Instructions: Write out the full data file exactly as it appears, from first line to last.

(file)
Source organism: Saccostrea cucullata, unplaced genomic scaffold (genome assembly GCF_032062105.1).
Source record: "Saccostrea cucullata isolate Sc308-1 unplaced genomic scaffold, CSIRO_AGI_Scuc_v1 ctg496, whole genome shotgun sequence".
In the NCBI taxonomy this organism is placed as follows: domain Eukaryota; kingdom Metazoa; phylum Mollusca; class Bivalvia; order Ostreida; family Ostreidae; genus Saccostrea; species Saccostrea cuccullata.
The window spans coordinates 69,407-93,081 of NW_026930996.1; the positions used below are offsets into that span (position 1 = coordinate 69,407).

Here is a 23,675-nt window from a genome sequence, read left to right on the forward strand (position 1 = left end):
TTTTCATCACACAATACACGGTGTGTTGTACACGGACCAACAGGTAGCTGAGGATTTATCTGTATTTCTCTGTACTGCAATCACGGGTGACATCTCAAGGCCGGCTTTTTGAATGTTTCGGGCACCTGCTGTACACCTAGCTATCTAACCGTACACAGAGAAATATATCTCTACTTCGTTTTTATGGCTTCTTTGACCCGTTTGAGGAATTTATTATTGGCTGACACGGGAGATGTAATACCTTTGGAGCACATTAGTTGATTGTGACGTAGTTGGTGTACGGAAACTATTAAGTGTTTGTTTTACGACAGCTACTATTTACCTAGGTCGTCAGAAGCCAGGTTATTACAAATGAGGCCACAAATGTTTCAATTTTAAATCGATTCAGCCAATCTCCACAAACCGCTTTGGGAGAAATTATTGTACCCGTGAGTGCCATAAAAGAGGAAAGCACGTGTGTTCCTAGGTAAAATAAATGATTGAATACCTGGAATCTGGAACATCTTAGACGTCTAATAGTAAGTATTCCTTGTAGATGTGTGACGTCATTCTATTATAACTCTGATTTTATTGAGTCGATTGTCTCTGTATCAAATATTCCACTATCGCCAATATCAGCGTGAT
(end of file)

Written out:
Source organism: Saccostrea cucullata, unplaced genomic scaffold (genome assembly GCF_032062105.1).
Source record: "Saccostrea cucullata isolate Sc308-1 unplaced genomic scaffold, CSIRO_AGI_Scuc_v1 ctg496, whole genome shotgun sequence".
In the NCBI taxonomy this organism is placed as follows: domain Eukaryota; kingdom Metazoa; phylum Mollusca; class Bivalvia; order Ostreida; family Ostreidae; genus Saccostrea; species Saccostrea cuccullata.
The window spans coordinates 69,407-93,081 of NW_026930996.1; the positions used below are offsets into that span (position 1 = coordinate 69,407).

Here is a 23,675-nt window from a genome sequence, read left to right on the forward strand (position 1 = left end):
TTTTCATCACACAATACACGGTGTGTTGTACACGGACCAACAGGTAGCTGAGGATTTATCTGTATTTCTCTGTACTGCAATCACGGGTGACATCTCAAGGCCGGCTTTTTGAATGTTTCGGGCACCTGCTGTACACCTAGCTATCTAACCGTACACAGAGAAATATATCTCTACTTCGTTTTTATGGCTTCTTTGACCCGTTTGAGGAATTTATTATTGGCTGACACGGGAGATGTAATACCTTTGGAGCACATTAGTTGATTGTGACGTAGTTGGTGTACGGAAACTATTAAGTGTTTGTTTTACGACAGCTACTATTTACCTAGGTCGTCAGAAGCCAGGTTATTACAAATGAGGCCACAAATGTTTCAATTTTAAATCGATTCAGCCAATCTCCACAAACCGCTTTGGGAGAAATTATTGTACCCGTGAGTGCCATAAAAGAGGAAAGCACGTGTGTTCCTAGGTAAAATAAATGATTGAATACCTGGAATCTGGAACATCTTAGACGTCTAATAGTAAGTATTCCTTGTAGATGTGTGACGTCATTCTATTATAACTCTGATTTTATTGAGTCGATTGTCTCTGTATCAAATATTCCACTATCGCCAATATCAGCGTGAT